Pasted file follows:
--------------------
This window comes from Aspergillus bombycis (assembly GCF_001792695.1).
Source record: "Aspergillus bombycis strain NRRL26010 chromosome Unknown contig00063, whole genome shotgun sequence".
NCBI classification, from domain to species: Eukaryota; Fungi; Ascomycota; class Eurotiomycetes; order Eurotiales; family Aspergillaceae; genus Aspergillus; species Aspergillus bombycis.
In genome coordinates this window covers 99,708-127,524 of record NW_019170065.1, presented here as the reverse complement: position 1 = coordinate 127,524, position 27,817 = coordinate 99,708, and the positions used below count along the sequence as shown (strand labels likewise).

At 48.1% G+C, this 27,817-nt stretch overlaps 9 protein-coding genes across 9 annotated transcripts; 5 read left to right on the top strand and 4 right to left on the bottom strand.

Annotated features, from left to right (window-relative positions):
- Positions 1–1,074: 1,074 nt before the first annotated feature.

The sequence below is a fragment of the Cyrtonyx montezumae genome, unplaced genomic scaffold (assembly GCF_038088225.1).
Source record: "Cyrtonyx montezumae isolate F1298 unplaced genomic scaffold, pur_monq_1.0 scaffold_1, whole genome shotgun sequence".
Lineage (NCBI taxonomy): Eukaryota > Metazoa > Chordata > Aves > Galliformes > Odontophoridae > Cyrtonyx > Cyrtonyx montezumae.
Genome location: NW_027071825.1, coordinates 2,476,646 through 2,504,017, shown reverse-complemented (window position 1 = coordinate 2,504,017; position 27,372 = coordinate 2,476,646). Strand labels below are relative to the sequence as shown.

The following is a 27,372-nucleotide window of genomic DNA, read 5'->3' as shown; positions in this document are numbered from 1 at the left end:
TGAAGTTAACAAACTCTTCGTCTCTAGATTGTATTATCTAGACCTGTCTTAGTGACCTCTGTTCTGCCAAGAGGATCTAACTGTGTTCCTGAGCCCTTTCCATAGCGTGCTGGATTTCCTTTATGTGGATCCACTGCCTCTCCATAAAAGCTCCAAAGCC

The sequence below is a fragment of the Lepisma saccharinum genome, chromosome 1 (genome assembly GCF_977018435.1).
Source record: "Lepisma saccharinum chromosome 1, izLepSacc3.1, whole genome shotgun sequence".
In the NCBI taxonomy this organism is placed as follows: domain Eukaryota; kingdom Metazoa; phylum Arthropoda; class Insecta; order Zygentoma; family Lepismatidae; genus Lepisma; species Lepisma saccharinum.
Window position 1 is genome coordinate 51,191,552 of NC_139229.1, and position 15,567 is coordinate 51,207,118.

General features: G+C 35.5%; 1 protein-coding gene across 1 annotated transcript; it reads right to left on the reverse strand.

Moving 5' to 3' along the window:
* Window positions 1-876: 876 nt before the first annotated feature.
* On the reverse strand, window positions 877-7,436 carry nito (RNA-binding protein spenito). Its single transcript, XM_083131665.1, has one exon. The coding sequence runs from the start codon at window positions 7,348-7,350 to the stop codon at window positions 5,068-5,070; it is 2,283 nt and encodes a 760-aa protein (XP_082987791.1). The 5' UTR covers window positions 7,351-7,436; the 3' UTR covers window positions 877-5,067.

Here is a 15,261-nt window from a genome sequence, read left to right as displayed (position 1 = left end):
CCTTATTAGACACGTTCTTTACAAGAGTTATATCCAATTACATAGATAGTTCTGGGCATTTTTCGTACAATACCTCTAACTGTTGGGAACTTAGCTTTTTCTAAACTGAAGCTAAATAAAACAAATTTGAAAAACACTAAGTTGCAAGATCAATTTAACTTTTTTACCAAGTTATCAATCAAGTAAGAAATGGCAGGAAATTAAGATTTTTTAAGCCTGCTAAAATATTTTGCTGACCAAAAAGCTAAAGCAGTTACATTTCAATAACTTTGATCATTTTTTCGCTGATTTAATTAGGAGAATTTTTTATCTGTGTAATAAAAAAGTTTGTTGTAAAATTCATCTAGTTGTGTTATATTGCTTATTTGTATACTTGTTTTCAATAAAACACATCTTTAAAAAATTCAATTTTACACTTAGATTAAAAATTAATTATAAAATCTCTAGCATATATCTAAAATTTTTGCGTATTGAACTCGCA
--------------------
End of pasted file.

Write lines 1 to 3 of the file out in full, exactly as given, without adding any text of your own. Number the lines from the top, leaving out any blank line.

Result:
This window comes from Aspergillus bombycis (assembly GCF_001792695.1).
Source record: "Aspergillus bombycis strain NRRL26010 chromosome Unknown contig00063, whole genome shotgun sequence".
NCBI classification, from domain to species: Eukaryota; Fungi; Ascomycota; class Eurotiomycetes; order Eurotiales; family Aspergillaceae; genus Aspergillus; species Aspergillus bombycis.